Laura Jackson has opened up about being "followed by a really strange man" on her way home from an event last night.
The TV presenter attended the Glamour Women of the Year Awards 2022 but shared a scary experience during her journey home.
Detailing what happened with her followers on Instagram, the Take Me Out: The Gossip star explained she believed she was trailed by someone, after getting off the tube and heading to her home.
"After such a wonderful night, I thought I’d be economical and get the tube home, a route I do many times," Jackson wrote.
"Unfortunately last night I was followed by a really strange man. That feeling when someone’s watching you on the train, gets off at your stop, walks closely next to you and waits for you to walk ahead to follow you."
Sensing that something didn't feel right, Jackson said she called her sister and walked back to the station.
"I’ve never felt so sure something would have happened," she continued.
Despite Transport for London (TFL) workers offering to walk her home, Jackson says her sister came to pick her up.
But the experience took its toll on the presenter.
"I spooked [sic] by my own shadow in my own home all night – something I’ve never experienced," she added.
Jackson added her frustration that the darker evenings are having an impact on how safe people feel getting home.
"It’s absolute BULLS**T now it’s winter we don’t feel safe to walk home at night," she wrote. "I honestly believe my morning would have been different had I not headed back to the station."
Getting home safely: the facts
Jackson certainly isn't alone in feeling somewhat unsafe getting home after dark.
Recent statistics by the Office for National Statistics (ONS) have revealed one in two women and one in seven men felt unsafe walking alone after dark in a quiet street near their home, while four out of five women and two out of five men felt unsafe walking alone after dark in a park or other open space.
Of those who reported feeling unsafe after dark, four in 10 had altered their behaviour, as a result, including stopping going to streets or areas that they think are unsafe, walking in quiet places or leaving home alone.
Commenting on the results, Nick Stripe, head of the crime statistics branch at ONS said the findings reveal that while men and women both feel less safe after dark, the extent to which women feel unsafe is significantly greater.
What to do if you think you are being followed on your way home
Lancashire police have put together some tips on staying safe while out and about, which includes some advice on what to do if you feel unsafe while on your way home, including trusting your instincts.
"If you feel worried about a person, route or situation try to find a safe way out," Lancashire police advises. "Change the direction you are walking in, shout help, walk towards a group of people or takeaway, flag down a passing car, ring the police.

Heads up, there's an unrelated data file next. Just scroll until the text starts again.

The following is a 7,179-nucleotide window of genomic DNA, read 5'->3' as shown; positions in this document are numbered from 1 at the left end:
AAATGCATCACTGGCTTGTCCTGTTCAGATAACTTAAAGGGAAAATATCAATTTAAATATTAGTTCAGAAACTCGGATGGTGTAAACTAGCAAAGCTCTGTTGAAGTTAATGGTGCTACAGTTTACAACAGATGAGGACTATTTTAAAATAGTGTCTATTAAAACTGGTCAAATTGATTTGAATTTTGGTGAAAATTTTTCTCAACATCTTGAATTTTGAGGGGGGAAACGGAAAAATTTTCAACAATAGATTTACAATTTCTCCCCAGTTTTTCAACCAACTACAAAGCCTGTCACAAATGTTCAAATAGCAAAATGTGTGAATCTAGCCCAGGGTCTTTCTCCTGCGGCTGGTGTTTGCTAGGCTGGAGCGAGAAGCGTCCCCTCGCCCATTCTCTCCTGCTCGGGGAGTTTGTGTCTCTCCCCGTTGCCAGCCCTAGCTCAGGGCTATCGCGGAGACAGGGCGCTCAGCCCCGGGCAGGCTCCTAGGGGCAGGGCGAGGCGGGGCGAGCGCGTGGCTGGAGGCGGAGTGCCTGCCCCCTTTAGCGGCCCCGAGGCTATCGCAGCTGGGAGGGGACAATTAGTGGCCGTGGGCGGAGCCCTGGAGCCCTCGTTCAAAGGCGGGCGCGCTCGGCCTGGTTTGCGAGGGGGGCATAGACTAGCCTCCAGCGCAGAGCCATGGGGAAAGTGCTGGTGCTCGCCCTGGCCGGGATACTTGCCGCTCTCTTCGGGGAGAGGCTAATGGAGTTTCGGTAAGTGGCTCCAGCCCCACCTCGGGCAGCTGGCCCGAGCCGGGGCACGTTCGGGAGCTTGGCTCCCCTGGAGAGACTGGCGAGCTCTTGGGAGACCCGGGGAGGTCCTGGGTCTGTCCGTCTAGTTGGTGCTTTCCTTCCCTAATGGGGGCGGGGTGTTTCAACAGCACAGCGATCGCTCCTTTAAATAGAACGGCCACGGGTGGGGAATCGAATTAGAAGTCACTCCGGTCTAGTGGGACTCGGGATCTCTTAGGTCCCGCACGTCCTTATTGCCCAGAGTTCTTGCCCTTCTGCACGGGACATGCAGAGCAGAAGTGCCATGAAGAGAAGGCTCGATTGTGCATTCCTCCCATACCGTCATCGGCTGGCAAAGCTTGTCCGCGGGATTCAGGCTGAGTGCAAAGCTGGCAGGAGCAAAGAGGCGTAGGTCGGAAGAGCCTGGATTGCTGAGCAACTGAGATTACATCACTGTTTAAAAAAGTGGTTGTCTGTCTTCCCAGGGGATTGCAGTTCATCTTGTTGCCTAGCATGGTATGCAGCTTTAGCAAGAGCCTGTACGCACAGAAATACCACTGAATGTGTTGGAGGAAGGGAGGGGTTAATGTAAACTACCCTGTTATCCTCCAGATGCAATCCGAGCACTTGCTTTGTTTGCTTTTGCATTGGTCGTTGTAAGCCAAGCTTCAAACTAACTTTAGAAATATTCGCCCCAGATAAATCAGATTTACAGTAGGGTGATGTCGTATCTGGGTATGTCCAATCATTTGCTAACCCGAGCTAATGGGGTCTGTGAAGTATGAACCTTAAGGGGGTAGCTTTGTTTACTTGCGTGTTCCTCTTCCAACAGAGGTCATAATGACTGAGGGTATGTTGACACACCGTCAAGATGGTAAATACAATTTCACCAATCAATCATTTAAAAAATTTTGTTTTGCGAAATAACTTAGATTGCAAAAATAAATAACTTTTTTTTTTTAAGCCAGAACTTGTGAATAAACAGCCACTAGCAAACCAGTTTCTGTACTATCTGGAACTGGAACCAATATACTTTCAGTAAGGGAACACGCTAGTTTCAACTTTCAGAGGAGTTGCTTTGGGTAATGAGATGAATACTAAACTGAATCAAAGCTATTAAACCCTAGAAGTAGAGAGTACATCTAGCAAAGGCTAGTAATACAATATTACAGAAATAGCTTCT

"If you are wrong it doesn’t matter, if you are right it could make all the difference."
It also provides some tips to help you stay safe including trying to stay with at least one friend, planning journeys home in advance and telling someone what time you are expected home.
Watch: Street harassment law street being blocked, says anti-violence against women advisor
Avoiding shortcuts through unlit car parks, alleyways or isolated areas is also recommended.
"If it looks unsafe trust your instincts and go a different way that is more public," the advice continues. "If you have to pass a danger spot like an unlit park for example or a single isolated car parked with the engine running, try to minimise the danger – cross onto the other side and try to plan what you would do if you were threatened. Can you stay near a group walking the same way?"
Other tips include using routes you know well, are lit and busy, walking on the footpath, not the road and face oncoming traffic so you can see it approaching.
There is also some advice for those relying on public transport to get home which includes carrying a timetable with you so you don’t have to wait for ages after just missing a bus/train.
Lancashire police also suggest trying to find a visible place to wait, for example a lit shop front could be safer than an unlit bus shelter. "Some businesses have CCTV outside so this could be a safer place to wait until your transport is approaching," the site adds.
The British Transport Police (BTP) police are keen to urge anyone to contact them if they feel they are being followed on their way home via the railway network.
“Everyone has the right to travel home without fear of harassment," BTP Detective Chief Inspector Nia Mellor, tells Yahoo UK.
"If you feel as if you are being followed, harassed, or intimidated as you travel on the railway network – we want to hear about it so we can take action.
“Approach one of our officers, speak to a member of rail staff, or report it using our discreet 61016 text number or via the Railway Guardian app. We can dispatch officers to a location if required or speak to you at a convenient time.
“No report is too small or too trivial and we will always take you seriously.”
You could also consider carrying a personal attack alarm, where it can easily be reached, and being prepared to use it if you feel in danger.
Michelle Roycroft, chief ambassador for personal safety app, Help Me Angela, and former MET police officer has put together some further tips on what to do if you think you're being followed.
Vary your route and avoid being predictable
If you think you are being followed don’t go down any alleyways or through parks, stick to main routes.
See if you can get a description of the person you believe to be following you
Raise the alarm if you feel like you are in immediate danger.